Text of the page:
This Magic Moment

May 1, 2000
Outside Magazine

The good news is that you can train your body to go harder before your anaerobic turbo boost kicks in. First, you have to be able to identify the point at which your body switches from creating energy aerobically to creating it anaerobically—your lactate threshold. Most athletes use heart rate to gauge their effort. But in January of his winning season Armstrong started using watts, an absolute measure of power output. Unlike heart rate, watts are not affected by variables such as how much sleep or caffeine you've had. If you know that you're pedaling along at 300 watts, you know exactly how hard you're working.

In the lab, Carmichael pinpointed exactly how hard Armstrong could work the cranks, in watts, before his muscles began accumulating lactic acid. "Determining that benchmark is what's critical for us," Carmichael says. Back out on the road, with the number in hand, Carmichael could direct Armstrong's training to elevate his lactate threshold. In addition, given that one can calculate precisely how much power it takes to pedal, say, a 12 percent grade at 14 miles per hour (the formula for watts is simple physics), Carmichael knows just how high Armstrong needs to boost that threshold to win.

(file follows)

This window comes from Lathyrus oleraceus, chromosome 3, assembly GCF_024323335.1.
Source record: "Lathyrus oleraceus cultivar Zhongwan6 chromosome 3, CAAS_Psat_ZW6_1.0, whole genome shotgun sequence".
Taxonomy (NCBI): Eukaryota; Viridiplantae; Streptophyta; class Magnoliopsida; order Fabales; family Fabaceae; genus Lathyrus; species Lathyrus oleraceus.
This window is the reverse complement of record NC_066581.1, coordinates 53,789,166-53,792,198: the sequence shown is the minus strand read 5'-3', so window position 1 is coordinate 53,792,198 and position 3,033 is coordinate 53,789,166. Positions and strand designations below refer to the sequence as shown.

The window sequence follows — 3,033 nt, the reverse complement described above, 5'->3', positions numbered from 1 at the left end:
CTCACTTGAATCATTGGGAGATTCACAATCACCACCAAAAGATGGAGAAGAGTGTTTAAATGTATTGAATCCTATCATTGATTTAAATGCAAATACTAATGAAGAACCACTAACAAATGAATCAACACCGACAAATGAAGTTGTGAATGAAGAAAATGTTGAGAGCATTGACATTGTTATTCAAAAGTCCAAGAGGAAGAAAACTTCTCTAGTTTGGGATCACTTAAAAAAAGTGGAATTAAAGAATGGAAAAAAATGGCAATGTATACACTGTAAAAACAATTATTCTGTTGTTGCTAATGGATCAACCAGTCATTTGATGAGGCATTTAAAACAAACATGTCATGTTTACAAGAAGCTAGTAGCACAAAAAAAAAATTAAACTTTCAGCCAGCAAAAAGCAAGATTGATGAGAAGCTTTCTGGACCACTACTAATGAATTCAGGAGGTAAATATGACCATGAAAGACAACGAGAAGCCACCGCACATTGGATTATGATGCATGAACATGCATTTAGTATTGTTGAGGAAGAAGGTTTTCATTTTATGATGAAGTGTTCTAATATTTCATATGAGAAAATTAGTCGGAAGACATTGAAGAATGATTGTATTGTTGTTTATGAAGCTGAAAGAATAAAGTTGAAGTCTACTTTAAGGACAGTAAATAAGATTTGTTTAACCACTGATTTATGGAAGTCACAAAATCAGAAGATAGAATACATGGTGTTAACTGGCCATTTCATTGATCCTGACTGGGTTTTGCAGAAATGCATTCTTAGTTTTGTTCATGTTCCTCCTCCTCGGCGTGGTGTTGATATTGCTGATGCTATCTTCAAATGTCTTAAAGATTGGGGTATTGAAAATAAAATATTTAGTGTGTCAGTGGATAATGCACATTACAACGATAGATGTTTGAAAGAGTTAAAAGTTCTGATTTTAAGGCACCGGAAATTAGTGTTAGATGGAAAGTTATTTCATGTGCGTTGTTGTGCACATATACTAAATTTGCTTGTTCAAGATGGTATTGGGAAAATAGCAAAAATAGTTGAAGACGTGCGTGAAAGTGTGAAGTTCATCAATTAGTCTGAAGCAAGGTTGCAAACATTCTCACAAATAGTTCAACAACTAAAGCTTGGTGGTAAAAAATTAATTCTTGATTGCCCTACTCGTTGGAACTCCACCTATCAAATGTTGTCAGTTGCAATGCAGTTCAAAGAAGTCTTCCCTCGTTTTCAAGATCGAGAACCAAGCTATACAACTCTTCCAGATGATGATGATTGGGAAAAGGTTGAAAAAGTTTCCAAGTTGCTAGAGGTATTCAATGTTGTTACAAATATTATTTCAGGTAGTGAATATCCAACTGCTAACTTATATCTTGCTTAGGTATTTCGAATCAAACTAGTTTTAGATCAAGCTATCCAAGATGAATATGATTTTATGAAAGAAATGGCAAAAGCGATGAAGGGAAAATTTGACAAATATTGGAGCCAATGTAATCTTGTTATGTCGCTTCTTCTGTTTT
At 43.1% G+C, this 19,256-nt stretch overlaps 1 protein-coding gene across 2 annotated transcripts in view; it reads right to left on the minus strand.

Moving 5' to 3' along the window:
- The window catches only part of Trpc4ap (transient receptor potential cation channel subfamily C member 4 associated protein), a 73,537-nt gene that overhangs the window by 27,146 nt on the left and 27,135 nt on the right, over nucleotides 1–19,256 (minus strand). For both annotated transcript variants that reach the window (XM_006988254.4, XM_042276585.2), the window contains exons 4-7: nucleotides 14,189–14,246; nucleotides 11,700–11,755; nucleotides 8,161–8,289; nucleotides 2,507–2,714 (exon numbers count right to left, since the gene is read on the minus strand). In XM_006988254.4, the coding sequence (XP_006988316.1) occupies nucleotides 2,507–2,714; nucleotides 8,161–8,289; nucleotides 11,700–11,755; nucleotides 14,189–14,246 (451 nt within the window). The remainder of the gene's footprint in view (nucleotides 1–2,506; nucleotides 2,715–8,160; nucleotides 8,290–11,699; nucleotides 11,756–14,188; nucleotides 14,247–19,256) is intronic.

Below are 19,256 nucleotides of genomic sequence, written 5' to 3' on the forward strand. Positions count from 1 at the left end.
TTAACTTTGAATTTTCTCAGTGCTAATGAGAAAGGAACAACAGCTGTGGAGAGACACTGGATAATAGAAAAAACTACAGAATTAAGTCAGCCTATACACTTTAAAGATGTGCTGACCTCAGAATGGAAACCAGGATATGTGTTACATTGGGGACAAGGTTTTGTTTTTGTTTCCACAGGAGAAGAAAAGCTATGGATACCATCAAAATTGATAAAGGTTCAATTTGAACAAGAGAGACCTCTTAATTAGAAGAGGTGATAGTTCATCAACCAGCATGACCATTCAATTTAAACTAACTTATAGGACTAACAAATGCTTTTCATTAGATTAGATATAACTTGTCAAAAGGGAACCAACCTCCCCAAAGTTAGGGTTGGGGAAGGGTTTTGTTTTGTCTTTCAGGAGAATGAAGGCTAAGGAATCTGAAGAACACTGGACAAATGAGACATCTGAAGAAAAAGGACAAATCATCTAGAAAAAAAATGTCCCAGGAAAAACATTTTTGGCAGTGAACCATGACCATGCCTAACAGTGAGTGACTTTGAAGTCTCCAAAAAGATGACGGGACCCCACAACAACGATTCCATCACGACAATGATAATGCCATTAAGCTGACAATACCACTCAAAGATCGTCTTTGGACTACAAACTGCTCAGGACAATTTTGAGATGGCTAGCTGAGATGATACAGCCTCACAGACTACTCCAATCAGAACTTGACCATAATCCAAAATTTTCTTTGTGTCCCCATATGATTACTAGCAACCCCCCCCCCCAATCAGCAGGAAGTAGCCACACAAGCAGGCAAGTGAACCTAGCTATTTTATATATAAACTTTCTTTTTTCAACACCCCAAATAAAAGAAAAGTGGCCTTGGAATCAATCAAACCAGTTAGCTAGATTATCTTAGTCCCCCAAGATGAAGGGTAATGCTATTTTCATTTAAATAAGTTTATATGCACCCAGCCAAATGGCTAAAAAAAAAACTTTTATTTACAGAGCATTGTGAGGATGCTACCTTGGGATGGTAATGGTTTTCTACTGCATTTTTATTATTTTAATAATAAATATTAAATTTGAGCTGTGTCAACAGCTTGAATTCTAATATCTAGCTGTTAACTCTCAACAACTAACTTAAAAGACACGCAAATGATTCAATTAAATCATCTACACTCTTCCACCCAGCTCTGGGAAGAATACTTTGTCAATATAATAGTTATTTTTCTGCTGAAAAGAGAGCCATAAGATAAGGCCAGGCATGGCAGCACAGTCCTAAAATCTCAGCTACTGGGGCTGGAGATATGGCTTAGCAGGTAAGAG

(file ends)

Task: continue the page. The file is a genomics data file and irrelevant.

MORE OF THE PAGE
"When you define what it takes to ride with the leaders of the Tour in the hills, given Lance's body weight, it requires about 460 watts for 30 minutes," he explains. "Before, let's say 60 percent of Lance's power came from his anaerobic system. He could stay with the leaders one or two days, but by the third day he'd be screwed from all the lactate." Today's Tour-conquering Texan culls a greater amount of his power from his aerobic system, accumulating less lactic acid over the course of a race, which in turn allows him to sustain higher outputs day after day.

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